The poems are dated (in the titles), and I think they speak for themselves about how my views and infatuations have changed. Psychoanalysis is the biggest bamboozle I’ve fallen for. I was twenty-four in 1972.
Doctor Dear, 1972
I wait in cool stillness
sticking to plastic seats.
Blues and browns, carved wood and stone.
Fish swim in a huge tank.
I wait for it to crack—
spilling, sending flopping fish
onto the rug.
Outside a dog barks,
inside my heart pounds.
He is late.
Coo-Coo! Damn clock.
I remember why I am here
and feel ill.
On the stereo
a song from childhood.
A latch clicks and
he passes quickly,
briefcased and trim
In hope, in fear, in love.
I cross my legs and try
to look calm.
The door and
he walks four steps
down the hall
I too, and stand and follow
head down and silent,
He sits at the head of the couch.
My mother, my father, my husband,
My Child. My enemy.
I close the door
and lie down.
to die for a better life.
Scenes I’d Like to Replay with My Former Psychiatrist, 2009
The day he asked me to care for his dogs while he went on vacation
and wouldn’t accept my NO, insisted I should be honored by his request.
The dinner at my house when he arrived two hours late with his family
and complained there was no meat in the lasagna.
The times he talked about other patients, said one was cursed with her body,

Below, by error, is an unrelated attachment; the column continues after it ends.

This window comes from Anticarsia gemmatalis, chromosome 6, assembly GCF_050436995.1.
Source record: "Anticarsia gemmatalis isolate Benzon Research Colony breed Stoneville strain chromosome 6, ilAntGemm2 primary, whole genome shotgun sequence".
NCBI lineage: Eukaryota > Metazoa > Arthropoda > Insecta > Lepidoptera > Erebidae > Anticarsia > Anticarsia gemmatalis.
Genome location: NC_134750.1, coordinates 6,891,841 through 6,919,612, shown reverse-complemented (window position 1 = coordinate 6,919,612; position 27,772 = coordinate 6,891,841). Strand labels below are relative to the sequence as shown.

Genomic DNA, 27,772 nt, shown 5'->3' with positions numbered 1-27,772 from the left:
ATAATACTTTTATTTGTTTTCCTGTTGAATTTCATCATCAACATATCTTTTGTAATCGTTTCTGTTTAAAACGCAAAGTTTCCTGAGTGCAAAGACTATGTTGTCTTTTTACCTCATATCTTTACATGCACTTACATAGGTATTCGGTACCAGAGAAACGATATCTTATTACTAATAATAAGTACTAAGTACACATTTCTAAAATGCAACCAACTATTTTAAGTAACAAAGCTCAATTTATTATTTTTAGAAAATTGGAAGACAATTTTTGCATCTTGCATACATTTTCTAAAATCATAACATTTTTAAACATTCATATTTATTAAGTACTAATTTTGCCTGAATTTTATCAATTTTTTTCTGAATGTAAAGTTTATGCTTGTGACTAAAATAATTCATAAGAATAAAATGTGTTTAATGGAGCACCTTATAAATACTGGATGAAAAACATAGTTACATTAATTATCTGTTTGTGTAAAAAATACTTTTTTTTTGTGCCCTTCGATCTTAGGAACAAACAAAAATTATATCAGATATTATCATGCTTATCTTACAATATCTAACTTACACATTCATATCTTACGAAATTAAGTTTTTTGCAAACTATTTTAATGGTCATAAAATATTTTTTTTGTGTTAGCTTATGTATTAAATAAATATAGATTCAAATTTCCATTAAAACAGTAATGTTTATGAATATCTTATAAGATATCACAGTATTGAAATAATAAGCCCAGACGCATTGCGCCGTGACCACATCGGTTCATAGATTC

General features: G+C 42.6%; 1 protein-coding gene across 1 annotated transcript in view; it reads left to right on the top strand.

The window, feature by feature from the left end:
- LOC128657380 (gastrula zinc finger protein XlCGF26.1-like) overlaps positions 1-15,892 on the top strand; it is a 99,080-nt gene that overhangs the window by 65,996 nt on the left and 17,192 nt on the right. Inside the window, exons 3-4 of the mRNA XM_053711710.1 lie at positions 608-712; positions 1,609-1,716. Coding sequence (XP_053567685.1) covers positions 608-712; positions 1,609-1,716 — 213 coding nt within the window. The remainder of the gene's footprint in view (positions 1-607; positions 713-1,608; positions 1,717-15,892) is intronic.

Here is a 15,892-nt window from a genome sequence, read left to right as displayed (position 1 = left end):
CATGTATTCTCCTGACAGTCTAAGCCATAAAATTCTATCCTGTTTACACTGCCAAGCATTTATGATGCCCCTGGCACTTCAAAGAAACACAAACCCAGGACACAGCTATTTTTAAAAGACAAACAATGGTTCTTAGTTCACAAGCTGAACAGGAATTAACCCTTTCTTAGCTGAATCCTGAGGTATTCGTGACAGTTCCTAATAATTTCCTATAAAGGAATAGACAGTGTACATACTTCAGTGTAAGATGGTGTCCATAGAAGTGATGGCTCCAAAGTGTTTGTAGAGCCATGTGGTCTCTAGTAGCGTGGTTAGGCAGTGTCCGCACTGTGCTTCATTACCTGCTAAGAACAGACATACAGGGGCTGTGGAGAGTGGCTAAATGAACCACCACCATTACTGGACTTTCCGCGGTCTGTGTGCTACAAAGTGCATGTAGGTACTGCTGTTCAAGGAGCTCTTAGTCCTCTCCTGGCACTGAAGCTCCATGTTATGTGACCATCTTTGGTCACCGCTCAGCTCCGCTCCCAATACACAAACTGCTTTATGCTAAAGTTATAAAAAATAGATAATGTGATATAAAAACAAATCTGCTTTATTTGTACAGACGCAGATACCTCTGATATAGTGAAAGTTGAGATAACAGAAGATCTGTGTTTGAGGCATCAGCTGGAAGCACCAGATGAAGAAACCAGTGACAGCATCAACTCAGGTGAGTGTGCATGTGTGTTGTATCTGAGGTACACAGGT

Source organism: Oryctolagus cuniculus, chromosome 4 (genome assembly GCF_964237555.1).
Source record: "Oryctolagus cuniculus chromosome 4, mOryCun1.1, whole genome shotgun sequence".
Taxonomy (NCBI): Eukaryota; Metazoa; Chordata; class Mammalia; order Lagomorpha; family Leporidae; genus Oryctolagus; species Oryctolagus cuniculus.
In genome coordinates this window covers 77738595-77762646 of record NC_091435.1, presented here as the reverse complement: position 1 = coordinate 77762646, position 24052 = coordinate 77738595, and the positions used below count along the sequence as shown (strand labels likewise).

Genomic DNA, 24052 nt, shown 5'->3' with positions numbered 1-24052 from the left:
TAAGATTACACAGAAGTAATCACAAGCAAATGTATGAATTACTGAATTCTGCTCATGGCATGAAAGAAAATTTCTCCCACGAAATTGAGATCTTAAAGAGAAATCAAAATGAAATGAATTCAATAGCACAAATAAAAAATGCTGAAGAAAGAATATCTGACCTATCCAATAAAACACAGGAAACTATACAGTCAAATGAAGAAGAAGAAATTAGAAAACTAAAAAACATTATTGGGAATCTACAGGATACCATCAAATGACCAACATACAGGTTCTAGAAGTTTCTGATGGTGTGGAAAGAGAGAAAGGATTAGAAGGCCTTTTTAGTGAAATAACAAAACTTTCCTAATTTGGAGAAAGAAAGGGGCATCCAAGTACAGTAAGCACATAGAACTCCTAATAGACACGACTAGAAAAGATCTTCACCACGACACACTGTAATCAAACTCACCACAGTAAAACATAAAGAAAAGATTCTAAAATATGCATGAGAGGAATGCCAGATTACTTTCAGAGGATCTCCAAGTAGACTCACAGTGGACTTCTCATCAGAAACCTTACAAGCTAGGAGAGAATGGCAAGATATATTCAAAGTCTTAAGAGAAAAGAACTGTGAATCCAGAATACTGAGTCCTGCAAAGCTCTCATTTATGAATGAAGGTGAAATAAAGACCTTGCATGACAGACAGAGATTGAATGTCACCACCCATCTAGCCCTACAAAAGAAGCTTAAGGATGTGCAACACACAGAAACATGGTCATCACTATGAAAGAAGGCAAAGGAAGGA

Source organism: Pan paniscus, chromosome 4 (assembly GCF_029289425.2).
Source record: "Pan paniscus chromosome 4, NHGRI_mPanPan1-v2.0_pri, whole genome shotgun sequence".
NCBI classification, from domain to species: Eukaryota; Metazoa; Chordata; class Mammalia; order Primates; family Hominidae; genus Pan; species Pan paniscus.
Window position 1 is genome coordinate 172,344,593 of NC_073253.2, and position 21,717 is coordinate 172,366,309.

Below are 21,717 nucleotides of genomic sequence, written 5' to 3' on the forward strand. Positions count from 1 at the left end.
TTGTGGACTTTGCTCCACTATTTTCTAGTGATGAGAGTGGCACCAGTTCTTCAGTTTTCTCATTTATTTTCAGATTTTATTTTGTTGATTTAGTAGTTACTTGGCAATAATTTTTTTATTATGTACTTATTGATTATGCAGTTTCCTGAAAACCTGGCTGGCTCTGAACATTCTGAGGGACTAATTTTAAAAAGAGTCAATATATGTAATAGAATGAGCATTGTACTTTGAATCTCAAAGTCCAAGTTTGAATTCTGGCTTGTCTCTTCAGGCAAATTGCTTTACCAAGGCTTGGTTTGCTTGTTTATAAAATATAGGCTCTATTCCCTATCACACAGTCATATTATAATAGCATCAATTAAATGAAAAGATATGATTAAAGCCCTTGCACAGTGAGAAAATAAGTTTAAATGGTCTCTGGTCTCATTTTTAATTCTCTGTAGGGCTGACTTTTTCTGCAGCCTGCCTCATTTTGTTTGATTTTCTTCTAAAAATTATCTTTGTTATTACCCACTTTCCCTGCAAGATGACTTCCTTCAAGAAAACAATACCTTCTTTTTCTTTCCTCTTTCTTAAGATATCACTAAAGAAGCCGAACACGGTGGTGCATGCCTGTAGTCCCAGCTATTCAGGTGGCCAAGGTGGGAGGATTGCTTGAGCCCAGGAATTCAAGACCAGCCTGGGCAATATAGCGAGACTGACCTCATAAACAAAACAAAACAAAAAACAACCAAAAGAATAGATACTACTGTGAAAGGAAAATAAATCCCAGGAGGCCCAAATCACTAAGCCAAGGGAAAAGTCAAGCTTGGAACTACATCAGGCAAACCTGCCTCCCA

told me the man I’d referred for therapy looked like a homo.
All the times he called me long after I was asleep, told me to go check
on his mother at her house down the street because she didn’t answer her phone.
At his playtime apartment with his girlfriend for a threesome and he said
my hair was Brillo. I didn’t object when he wanted to take photos.
That evening in his house, preparing dinner with his wife and girlfriend
when he said it was too bad Hitler never finished the job on the Jews.
His command to keep all of our therapy confidential, to see some
of his other patients for sex, to charge them, then pay him in cash.
That day I should have thrown him out of my house when he suggested
I introduce his twelve-year-old son to sex and give him a good first experience.
I laughed if off, didn’t think he was serious, didn’t know it would have been
a capital crime, now thankful for the little good sense I had.
[published in Open Minds Quarterly, May 2010]
© 2017 Joan Mazza
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